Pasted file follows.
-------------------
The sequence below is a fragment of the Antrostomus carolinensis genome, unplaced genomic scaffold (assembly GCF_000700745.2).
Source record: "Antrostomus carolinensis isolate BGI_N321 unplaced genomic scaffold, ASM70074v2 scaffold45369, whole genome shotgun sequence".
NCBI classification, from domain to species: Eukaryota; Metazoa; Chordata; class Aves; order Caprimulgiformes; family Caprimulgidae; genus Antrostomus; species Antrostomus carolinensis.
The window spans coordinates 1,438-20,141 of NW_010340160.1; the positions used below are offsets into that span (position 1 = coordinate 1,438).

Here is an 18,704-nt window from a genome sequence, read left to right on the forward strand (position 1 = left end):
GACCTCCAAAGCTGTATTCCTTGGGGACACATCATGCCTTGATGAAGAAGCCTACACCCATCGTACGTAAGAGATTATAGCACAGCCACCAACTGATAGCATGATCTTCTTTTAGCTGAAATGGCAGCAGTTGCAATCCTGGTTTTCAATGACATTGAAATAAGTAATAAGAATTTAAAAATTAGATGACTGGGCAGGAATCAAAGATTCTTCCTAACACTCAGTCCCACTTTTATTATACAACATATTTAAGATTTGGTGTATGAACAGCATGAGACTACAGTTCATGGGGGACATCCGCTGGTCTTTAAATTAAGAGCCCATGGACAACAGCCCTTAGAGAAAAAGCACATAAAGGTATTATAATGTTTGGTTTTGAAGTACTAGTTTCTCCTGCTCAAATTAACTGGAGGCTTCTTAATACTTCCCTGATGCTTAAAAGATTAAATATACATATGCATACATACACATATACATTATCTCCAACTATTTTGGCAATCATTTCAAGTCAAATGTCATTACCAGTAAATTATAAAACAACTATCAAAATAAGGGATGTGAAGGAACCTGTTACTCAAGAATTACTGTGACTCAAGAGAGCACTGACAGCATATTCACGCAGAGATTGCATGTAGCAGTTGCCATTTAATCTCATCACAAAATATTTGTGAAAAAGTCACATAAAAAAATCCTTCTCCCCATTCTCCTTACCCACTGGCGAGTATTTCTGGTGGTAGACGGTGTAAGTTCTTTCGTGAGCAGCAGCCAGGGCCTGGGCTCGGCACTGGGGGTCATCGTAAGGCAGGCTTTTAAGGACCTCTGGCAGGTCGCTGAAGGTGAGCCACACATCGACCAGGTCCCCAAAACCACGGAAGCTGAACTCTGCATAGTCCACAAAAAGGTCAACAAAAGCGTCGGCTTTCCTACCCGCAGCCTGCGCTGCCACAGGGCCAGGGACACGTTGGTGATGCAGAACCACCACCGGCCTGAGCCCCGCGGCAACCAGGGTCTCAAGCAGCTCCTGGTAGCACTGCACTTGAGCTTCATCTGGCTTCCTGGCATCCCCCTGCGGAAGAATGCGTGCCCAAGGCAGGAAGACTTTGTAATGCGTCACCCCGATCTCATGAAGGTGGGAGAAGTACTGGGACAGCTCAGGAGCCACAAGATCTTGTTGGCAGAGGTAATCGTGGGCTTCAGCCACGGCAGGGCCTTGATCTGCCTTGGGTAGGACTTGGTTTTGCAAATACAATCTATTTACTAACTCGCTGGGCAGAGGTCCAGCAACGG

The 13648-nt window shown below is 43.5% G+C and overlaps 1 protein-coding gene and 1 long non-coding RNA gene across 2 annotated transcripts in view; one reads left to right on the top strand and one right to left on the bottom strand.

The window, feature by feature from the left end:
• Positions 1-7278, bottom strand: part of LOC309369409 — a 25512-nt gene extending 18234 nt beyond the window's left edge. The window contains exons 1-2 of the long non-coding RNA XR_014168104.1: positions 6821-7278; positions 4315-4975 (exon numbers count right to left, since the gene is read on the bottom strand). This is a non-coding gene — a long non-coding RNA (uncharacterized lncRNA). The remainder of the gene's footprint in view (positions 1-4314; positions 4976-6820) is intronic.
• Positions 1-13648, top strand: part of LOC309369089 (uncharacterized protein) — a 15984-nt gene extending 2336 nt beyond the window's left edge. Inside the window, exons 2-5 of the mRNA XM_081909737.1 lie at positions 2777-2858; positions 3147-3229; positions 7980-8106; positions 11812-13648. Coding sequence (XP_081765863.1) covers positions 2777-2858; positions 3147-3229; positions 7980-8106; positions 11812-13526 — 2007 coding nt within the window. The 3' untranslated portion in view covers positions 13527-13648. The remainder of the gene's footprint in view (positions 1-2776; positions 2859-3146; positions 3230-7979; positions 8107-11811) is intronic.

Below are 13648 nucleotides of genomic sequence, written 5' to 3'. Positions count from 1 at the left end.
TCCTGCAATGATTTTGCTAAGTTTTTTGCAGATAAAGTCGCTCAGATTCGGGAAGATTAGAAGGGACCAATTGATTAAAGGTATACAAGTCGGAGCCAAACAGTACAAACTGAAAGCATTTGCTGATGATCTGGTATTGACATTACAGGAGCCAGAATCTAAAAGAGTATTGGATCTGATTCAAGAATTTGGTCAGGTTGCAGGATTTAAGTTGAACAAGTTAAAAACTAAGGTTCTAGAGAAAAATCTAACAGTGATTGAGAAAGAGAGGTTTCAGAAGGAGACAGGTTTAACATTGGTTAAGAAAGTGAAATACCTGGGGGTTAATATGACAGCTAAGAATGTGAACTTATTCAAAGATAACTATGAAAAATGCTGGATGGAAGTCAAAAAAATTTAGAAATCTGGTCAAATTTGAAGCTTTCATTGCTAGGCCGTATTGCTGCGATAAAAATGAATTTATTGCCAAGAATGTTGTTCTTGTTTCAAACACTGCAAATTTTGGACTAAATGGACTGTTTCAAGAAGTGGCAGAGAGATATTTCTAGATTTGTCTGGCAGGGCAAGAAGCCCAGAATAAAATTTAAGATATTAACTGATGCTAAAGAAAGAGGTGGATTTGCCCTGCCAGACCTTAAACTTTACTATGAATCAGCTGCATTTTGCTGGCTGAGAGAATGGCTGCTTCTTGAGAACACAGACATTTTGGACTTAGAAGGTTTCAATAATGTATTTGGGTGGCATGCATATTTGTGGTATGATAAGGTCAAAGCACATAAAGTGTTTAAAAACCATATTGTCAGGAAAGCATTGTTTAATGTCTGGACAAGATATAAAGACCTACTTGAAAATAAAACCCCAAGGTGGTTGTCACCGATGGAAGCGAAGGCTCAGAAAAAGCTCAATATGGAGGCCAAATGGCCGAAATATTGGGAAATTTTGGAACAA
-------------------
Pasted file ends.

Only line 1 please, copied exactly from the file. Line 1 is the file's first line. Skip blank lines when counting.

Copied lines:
The sequence below is a fragment of the Antrostomus carolinensis genome, unplaced genomic scaffold (assembly GCF_000700745.2).